Tuesday, December 22, 2009

Rectangular Wreath Tutorial


Last year, I decided a departure from round evergreen wreaths was in order.

I grabbed some thrifted picture frames and went to work securing the fresh green boughs to my rectangular frames with florist's wire. Perfect! All was well until I went to hang them up. After a few days, they began to sag - terribly!!! I quickly realized my mistake - picture frames are stapled together. Staples don't hold up to rain and wind and heavy evergreen boughs. I removed the wire holding the boughs, rescued those fragrant boughs, and dug out my old stand-by, the round wreath frames. I re-wired my boughs in place, put on the bows, and called it good.

In the back of my mind, I knew I still wanted to do something different for this year, but over the summer, I never got around to figuring out just what kind of material would make the best frames for my wreaths. Since I hang my wreaths from Command by 3M hooks on glass doors and windows, I knew it had to be super lightweight, so wood was out.



Wandering through the plumbing department one day in early December, I spied - PVC! Strong, lightweight, cheap and paintable. The only NASTY element - the glue. When I say nasty, I mean, as in DEATH THREATS all over the packaging. Seriously. I took my neurological life in my hands and took the whole project outside - and still got a headache! I used a skill saw to cut the PVC because we don't have a special tool for the job - it took about 20 minutes.

So here it the result - 3 ten foot lengths of 3/4 inch PVC and two contractor bags of elbows.
Four 12x18" frames and one 18x24" frame.

A little plastic spray paint (which doesn't cover well when there is snow in the air and you're wearing gloves to paint, but that's o.k.!), and 4 bundles of evergreen boughs - cuttings from the Christmas Tree business just down the road. A hint here - pick the softest, moistest, most fragrant boughs they offer - your hands will thank you!

Start by securing a hanger at the top of your frame - I use 18" of strong floral wire, doubled and wrapped in florist's green tape. I use needle nose pliers to make sure it is very secure - these will get heavy.




After securing the wire to the frame, I began cutting bundles of greens and wiring them on tightly. Since the boughs will loose moisture and shrink over the season, 'tightly' is a key.

I went right to the corner and than overlapped the ugly ends with the first bundle on the next side.

Does everyone know there is a 'good' side,

... and a 'not so good' side to branches?

I like to mix it up, but for the most part, I choose to put the best side up when wiring on those branches! I like to use many small bundles rather than big clumps of greens since the smaller bundles tend not to roll around the frame like the big bundles do! Go all the way around and just shove the first bundle aside while you wire the last one in place - or ask for help if extra hands are around. Take a minute to fluff it all up, look for bald spots and make sure it's all secure.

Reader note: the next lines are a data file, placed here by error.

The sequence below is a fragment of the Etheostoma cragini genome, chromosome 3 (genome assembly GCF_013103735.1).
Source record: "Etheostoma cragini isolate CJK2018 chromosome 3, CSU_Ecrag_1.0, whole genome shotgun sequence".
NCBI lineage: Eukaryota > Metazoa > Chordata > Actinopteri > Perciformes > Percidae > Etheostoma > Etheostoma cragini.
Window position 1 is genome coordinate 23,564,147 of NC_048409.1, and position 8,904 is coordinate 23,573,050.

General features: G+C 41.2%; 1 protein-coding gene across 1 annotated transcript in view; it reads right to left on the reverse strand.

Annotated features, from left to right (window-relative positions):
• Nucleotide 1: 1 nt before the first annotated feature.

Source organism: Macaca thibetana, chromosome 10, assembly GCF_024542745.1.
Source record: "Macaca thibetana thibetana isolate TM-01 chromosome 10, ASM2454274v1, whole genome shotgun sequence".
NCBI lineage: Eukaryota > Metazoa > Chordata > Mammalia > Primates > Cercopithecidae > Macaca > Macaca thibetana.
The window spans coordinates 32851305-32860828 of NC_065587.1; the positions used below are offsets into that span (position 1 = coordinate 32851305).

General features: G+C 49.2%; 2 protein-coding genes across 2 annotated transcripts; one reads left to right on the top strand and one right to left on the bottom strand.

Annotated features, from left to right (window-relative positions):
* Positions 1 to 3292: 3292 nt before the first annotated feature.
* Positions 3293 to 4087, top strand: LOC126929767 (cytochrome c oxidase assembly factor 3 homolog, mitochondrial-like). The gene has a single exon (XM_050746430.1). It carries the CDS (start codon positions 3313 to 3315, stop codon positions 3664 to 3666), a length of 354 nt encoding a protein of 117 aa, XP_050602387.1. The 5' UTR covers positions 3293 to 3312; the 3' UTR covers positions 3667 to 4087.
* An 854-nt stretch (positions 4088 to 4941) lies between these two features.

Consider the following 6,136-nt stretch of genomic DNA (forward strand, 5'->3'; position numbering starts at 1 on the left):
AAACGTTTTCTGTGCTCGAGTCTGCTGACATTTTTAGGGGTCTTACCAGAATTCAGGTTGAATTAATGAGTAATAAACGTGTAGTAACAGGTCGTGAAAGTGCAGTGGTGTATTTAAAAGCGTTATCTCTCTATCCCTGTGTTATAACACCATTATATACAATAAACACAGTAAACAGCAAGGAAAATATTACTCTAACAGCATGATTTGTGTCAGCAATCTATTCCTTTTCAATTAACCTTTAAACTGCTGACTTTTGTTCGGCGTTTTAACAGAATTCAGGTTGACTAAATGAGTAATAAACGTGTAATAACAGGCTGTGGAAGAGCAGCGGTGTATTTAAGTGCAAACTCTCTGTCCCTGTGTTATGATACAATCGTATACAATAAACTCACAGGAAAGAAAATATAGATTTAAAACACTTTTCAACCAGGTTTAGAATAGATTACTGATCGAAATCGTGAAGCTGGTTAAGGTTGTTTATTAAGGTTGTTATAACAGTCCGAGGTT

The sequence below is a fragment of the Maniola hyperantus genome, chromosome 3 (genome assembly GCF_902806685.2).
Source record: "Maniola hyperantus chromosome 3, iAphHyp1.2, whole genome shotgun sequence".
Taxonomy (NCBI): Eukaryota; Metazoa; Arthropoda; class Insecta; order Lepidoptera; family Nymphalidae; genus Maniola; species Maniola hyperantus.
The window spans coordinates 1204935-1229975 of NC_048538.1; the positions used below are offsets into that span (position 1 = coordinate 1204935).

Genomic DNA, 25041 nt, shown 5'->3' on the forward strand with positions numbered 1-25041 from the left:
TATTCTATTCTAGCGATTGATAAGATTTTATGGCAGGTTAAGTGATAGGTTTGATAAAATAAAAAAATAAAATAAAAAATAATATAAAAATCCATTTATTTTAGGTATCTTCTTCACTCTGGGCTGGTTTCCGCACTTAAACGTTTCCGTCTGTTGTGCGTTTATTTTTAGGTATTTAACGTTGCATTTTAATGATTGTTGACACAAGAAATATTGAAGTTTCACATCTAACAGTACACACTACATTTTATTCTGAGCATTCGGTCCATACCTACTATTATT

Next, the hair cut - because no matter how hard you try, you will have some wild hairs there that need a trim. One tip here - cut from the top of the offending branch, on an angle, so that the resulting white cut edge doesn't show.

Last, a bow, and you're ready to hang - though you could get all fancy and add pine cones, or whatnot. I was embracing simplicity (and running out of time)! The ribbon is from Sam's Club- it is crimson velvet on gold, and I love it on my red door!


When the work is all done and you've used some olive oil to get the 'sticky' off your hands, have your son make you some nice hot chocolate! Doesn't he do a great job? I don't mind the chocolate dribbles one bit!

My spare bits and pieces of greens found their way around the old frames, and are transforming my thrifted urn into something wintery!


So, now the wreaths have pretty much survived the season, so I can proclaim them a success. I know it is too late for you to use this tutorial this year, but tuck it into the back of your mind for next year - and enjoy a little change of pace with your evergreen wreaths!

TOTAL COST for 2 round wreaths, 4 large rectangular wreaths, and one x-large rectangular wreath - $24, and I plan to re-use the PVC frames for many years to come!

post signature


DIY Day @ ASPTL

Posted by Picasa

4 comments:

  1. OH SO LOVELY. I LOVE YOU SITE, LOVE YOUR MUSIC, LOVE YOUR HEART. GOD BLESS AND MERRY CHRISTMAS FROM ONE HOMESCHOOLING JESUS LOVING MOMMA TO ANOTHER.

    ReplyDelete
  2. Nice! I love anything that departs from tradition! PVC was brilliant.

    Michelle
    www.TrashToTreasureDecorating.com

    ReplyDelete
  3. Thank you for sharing this...it's really beautiful. Oh, that hot chocolate has my name all over it....

    Jerri

    ReplyDelete
  4. Just lovely Heather. Happy Christmas from Ireland!

    ReplyDelete

Thank you for taking the time to comment! I so enjoy reading your comments when you kindly share your thoughts!